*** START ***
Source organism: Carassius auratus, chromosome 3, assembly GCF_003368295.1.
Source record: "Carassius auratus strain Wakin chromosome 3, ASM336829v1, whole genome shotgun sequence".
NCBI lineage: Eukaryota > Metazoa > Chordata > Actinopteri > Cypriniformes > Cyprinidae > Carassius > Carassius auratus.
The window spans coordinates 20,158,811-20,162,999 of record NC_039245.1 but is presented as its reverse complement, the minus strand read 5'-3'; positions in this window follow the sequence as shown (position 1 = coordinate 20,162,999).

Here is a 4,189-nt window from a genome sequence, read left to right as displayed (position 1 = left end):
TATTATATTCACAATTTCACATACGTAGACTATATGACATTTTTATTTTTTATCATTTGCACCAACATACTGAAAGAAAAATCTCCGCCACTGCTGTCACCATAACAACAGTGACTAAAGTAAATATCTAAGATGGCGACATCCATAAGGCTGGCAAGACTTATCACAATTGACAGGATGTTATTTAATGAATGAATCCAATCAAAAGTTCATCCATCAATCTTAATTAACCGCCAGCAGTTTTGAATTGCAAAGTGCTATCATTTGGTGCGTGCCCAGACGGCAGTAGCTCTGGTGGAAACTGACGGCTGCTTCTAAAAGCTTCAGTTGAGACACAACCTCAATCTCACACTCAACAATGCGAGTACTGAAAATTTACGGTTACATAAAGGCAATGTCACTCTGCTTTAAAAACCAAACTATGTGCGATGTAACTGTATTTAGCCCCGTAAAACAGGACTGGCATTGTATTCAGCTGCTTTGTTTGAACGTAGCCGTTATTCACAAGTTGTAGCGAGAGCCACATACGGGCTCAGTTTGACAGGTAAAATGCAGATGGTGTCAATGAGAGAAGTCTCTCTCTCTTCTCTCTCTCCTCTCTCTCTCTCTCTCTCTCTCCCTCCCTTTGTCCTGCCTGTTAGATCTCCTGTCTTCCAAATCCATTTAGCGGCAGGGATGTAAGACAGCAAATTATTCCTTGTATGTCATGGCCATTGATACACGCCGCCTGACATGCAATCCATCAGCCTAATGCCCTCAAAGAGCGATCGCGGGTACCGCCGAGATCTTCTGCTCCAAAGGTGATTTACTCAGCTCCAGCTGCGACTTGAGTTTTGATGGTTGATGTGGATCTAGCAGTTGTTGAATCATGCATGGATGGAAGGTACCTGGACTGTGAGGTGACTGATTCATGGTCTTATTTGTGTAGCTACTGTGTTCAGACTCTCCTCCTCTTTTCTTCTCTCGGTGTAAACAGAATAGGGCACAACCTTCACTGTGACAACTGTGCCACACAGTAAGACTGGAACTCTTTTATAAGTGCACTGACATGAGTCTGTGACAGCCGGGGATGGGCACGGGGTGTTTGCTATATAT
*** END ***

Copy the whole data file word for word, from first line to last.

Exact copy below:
Source organism: Carassius auratus, chromosome 3, assembly GCF_003368295.1.
Source record: "Carassius auratus strain Wakin chromosome 3, ASM336829v1, whole genome shotgun sequence".
NCBI lineage: Eukaryota > Metazoa > Chordata > Actinopteri > Cypriniformes > Cyprinidae > Carassius > Carassius auratus.
The window spans coordinates 20,158,811-20,162,999 of record NC_039245.1 but is presented as its reverse complement, the minus strand read 5'-3'; positions in this window follow the sequence as shown (position 1 = coordinate 20,162,999).

Here is a 4,189-nt window from a genome sequence, read left to right as displayed (position 1 = left end):
TATTATATTCACAATTTCACATACGTAGACTATATGACATTTTTATTTTTTATCATTTGCACCAACATACTGAAAGAAAAATCTCCGCCACTGCTGTCACCATAACAACAGTGACTAAAGTAAATATCTAAGATGGCGACATCCATAAGGCTGGCAAGACTTATCACAATTGACAGGATGTTATTTAATGAATGAATCCAATCAAAAGTTCATCCATCAATCTTAATTAACCGCCAGCAGTTTTGAATTGCAAAGTGCTATCATTTGGTGCGTGCCCAGACGGCAGTAGCTCTGGTGGAAACTGACGGCTGCTTCTAAAAGCTTCAGTTGAGACACAACCTCAATCTCACACTCAACAATGCGAGTACTGAAAATTTACGGTTACATAAAGGCAATGTCACTCTGCTTTAAAAACCAAACTATGTGCGATGTAACTGTATTTAGCCCCGTAAAACAGGACTGGCATTGTATTCAGCTGCTTTGTTTGAACGTAGCCGTTATTCACAAGTTGTAGCGAGAGCCACATACGGGCTCAGTTTGACAGGTAAAATGCAGATGGTGTCAATGAGAGAAGTCTCTCTCTCTTCTCTCTCTCCTCTCTCTCTCTCTCTCTCTCTCCCTCCCTTTGTCCTGCCTGTTAGATCTCCTGTCTTCCAAATCCATTTAGCGGCAGGGATGTAAGACAGCAAATTATTCCTTGTATGTCATGGCCATTGATACACGCCGCCTGACATGCAATCCATCAGCCTAATGCCCTCAAAGAGCGATCGCGGGTACCGCCGAGATCTTCTGCTCCAAAGGTGATTTACTCAGCTCCAGCTGCGACTTGAGTTTTGATGGTTGATGTGGATCTAGCAGTTGTTGAATCATGCATGGATGGAAGGTACCTGGACTGTGAGGTGACTGATTCATGGTCTTATTTGTGTAGCTACTGTGTTCAGACTCTCCTCCTCTTTTCTTCTCTCGGTGTAAACAGAATAGGGCACAACCTTCACTGTGACAACTGTGCCACACAGTAAGACTGGAACTCTTTTATAAGTGCACTGACATGAGTCTGTGACAGCCGGGGATGGGCACGGGGTGTTTGCTATATAT